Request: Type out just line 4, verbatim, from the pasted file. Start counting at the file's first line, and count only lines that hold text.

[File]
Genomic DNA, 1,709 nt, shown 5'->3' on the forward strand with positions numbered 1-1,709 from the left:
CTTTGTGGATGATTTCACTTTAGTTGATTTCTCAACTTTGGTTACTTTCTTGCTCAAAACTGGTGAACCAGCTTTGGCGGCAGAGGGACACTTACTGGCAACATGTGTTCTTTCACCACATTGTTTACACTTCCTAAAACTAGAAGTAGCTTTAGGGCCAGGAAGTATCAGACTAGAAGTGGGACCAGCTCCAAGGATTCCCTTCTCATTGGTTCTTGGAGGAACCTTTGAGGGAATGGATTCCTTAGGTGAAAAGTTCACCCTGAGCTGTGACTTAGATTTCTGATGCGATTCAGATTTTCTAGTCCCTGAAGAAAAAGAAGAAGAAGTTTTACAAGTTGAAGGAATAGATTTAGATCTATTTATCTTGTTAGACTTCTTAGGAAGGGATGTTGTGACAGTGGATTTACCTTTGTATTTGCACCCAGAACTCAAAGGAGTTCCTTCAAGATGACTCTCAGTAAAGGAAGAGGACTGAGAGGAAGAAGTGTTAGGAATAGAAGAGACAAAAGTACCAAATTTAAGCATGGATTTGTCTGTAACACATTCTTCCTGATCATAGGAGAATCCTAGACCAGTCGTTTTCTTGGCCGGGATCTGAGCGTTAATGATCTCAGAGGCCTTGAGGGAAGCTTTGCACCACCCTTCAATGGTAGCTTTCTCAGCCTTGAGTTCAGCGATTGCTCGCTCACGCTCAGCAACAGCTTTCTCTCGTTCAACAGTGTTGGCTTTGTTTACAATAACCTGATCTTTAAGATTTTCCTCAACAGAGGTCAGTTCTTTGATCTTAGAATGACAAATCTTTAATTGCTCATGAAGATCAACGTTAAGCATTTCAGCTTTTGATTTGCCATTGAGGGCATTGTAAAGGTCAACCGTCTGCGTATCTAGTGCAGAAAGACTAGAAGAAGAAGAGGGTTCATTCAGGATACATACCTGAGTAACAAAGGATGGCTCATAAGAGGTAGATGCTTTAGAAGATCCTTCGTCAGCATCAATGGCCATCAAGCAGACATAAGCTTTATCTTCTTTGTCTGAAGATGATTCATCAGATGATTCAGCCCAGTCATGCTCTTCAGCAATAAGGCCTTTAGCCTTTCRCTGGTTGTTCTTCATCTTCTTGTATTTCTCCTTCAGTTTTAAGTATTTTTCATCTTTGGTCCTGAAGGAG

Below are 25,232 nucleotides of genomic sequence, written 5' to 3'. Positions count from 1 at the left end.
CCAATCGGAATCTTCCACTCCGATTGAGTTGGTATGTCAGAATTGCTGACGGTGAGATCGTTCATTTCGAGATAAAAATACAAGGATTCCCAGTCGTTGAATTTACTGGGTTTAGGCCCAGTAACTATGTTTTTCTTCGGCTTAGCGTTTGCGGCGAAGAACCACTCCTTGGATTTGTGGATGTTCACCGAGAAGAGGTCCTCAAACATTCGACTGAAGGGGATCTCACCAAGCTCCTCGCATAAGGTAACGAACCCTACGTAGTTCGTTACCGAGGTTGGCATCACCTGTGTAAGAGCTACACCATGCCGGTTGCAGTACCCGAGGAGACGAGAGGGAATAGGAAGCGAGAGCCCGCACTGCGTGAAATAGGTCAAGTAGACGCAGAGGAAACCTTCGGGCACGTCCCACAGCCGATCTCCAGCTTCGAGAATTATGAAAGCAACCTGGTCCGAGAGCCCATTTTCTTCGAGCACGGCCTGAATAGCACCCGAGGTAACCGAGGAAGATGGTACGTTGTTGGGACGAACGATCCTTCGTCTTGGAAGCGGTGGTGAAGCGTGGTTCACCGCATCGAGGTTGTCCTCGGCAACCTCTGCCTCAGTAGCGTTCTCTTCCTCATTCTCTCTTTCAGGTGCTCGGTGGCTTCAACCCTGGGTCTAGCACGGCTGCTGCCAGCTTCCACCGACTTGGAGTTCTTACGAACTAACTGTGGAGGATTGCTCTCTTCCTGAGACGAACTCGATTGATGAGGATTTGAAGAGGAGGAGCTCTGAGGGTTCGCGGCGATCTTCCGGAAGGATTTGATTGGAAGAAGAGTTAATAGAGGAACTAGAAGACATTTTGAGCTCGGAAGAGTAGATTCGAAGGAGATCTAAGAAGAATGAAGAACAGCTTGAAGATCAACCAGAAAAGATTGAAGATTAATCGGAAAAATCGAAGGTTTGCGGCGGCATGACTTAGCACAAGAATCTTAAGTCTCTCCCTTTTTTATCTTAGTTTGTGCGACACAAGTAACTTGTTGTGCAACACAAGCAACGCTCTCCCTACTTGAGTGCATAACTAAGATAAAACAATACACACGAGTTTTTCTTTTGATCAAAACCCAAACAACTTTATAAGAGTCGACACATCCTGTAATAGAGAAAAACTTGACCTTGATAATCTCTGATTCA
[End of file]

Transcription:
CCAATCGGAATCTTCCACTCCGATTGAGTTGGTATGTCAGAATTGCTGACGGTGAGATCGTTCATTTCGAGATAAAAATACAAGGATTCCCAGTCGTTGAATTTACTGGGTTTAGGCCCAGTAACTATGTTTTTCTTCGGCTTAGCGTTTGCGGCGAAGAACCACTCCTTGGATTTGTGGATGTTCACCGAGAAGAGGTCCTCAAACATTCGACTGAAGGGGATCTCACCAAGCTCCTCGCATAAGGTAACGAACCCTACGTAGTTCGTTACCGAGGTTGGCATCACCTGTGTAAGAGCTACACCATGCCGGTTGCAGTACCCGAGGAGACGAGAGGGAATAGGAAGCGAGAGCCCGCACTGCGTGAAATAGGTCAAGTAGACGCAGAGGAAACCTTCGGGCACGTCCCACAGCCGATCTCCAGCTTCGAGAATTATGAAAGCAACCTGGTCCGAGAGCCCATTTTCTTCGAGCACGGCCTGAATAGCACCCGAGGTAACCGAGGAAGATGGTACGTTGTTGGGACGAACGATCCTTCGTCTTGGAAGCGGTGGTGAAGCGTGGTTCACCGCATCGAGGTTGTCCTCGGCAACCTCTGCCTCAGTAGCGTTCTCTTCCTCATTCTCTCTTTCAGGTGCTCGGTGGCTTCAACCCTGGGTCTAGCACGGCTGCTGCCAGCTTCCACCGACTTGGAGTTCTTACGAACTAACTGTGGAGGATTGCTCTCTTCCTGAGACGAACTCGATTGATGAGGATTTGAAGAGGAGGAGCTCTGAGGGTTCGCGGCGATCTTCCGGAAGGATTTGATTGGAAGAAGAGTTAATAGAGGAACTAGAAGACATTTTGAGCTCGGAAGAGTAGATTCGAAGGAGATCTAAGAAGAATGAAGAACAGCTTGAAGATCAACCAGAAAAGATTGAAGATTAATCGGAAAAATCGAAGGTTTGCGGCGGCATGACTTAGCACAAGAATCTTAAGTCTCTCCCTTTTTTATCTTAGTTTGTGCGACACAAGTAACTTGTTGTGCAACACAAGCAACGCTCTCCCTACTTGAGTGCATAACTAAGATAAAACAATACACACGAGTTTTTCTTTTGATCAAAACCCAAACAACTTTATAAGAGTCGACACATCCTGTAATAGAGAAAAACTTGACCTTGATAATCTCTGATTCA